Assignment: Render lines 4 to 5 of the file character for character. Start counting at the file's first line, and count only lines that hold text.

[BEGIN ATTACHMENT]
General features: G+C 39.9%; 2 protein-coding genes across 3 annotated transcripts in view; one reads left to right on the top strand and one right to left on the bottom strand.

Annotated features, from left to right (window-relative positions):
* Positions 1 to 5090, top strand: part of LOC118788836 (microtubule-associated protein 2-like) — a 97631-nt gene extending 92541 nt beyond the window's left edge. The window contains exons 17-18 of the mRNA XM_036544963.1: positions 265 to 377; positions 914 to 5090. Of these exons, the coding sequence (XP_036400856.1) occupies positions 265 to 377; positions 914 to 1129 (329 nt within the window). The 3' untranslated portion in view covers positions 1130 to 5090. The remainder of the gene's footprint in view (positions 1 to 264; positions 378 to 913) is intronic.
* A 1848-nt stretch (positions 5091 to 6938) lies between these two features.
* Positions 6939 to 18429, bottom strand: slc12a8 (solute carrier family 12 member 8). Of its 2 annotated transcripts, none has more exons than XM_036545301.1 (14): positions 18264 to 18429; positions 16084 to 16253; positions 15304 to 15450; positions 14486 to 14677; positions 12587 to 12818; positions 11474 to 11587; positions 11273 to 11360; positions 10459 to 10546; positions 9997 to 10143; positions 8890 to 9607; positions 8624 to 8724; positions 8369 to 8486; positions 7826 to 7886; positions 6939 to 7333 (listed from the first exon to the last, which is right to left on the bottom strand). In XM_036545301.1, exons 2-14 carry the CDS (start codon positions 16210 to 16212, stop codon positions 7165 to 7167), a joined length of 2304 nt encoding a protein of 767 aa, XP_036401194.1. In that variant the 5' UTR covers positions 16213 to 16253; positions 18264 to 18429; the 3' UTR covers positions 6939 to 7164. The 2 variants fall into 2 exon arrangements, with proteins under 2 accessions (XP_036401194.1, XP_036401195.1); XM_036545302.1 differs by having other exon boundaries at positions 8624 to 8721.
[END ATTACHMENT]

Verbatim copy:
* A 1848-nt stretch (positions 5091 to 6938) lies between these two features.
* Positions 6939 to 18429, bottom strand: slc12a8 (solute carrier family 12 member 8). Of its 2 annotated transcripts, none has more exons than XM_036545301.1 (14): positions 18264 to 18429; positions 16084 to 16253; positions 15304 to 15450; positions 14486 to 14677; positions 12587 to 12818; positions 11474 to 11587; positions 11273 to 11360; positions 10459 to 10546; positions 9997 to 10143; positions 8890 to 9607; positions 8624 to 8724; positions 8369 to 8486; positions 7826 to 7886; positions 6939 to 7333 (listed from the first exon to the last, which is right to left on the bottom strand). In XM_036545301.1, exons 2-14 carry the CDS (start codon positions 16210 to 16212, stop codon positions 7165 to 7167), a joined length of 2304 nt encoding a protein of 767 aa, XP_036401194.1. In that variant the 5' UTR covers positions 16213 to 16253; positions 18264 to 18429; the 3' UTR covers positions 6939 to 7164. The 2 variants fall into 2 exon arrangements, with proteins under 2 accessions (XP_036401194.1, XP_036401195.1); XM_036545302.1 differs by having other exon boundaries at positions 8624 to 8721.